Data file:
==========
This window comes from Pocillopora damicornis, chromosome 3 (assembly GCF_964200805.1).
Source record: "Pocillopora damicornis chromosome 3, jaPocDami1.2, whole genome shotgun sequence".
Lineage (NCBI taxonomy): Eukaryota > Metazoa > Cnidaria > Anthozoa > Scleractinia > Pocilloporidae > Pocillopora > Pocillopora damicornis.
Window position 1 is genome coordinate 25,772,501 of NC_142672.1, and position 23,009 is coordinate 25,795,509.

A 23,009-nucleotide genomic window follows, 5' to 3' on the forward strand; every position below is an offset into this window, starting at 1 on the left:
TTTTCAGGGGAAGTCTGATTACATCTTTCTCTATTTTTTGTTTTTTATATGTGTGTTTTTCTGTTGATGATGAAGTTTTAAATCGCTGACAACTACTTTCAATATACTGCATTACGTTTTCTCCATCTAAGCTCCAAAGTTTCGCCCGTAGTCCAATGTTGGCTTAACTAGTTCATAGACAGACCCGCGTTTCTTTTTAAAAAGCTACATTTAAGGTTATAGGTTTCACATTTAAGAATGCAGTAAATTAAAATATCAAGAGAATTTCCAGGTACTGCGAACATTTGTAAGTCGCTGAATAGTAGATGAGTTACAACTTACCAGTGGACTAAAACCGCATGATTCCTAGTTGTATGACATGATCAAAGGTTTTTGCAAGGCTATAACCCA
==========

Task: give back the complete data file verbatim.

This window comes from Pocillopora damicornis, chromosome 3 (assembly GCF_964200805.1).
Source record: "Pocillopora damicornis chromosome 3, jaPocDami1.2, whole genome shotgun sequence".
Lineage (NCBI taxonomy): Eukaryota > Metazoa > Cnidaria > Anthozoa > Scleractinia > Pocilloporidae > Pocillopora > Pocillopora damicornis.
Window position 1 is genome coordinate 25,772,501 of NC_142672.1, and position 23,009 is coordinate 25,795,509.

A 23,009-nucleotide genomic window follows, 5' to 3' on the forward strand; every position below is an offset into this window, starting at 1 on the left:
TTTTCAGGGGAAGTCTGATTACATCTTTCTCTATTTTTTGTTTTTTATATGTGTGTTTTTCTGTTGATGATGAAGTTTTAAATCGCTGACAACTACTTTCAATATACTGCATTACGTTTTCTCCATCTAAGCTCCAAAGTTTCGCCCGTAGTCCAATGTTGGCTTAACTAGTTCATAGACAGACCCGCGTTTCTTTTTAAAAAGCTACATTTAAGGTTATAGGTTTCACATTTAAGAATGCAGTAAATTAAAATATCAAGAGAATTTCCAGGTACTGCGAACATTTGTAAGTCGCTGAATAGTAGATGAGTTACAACTTACCAGTGGACTAAAACCGCATGATTCCTAGTTGTATGACATGATCAAAGGTTTTTGCAAGGCTATAACCCA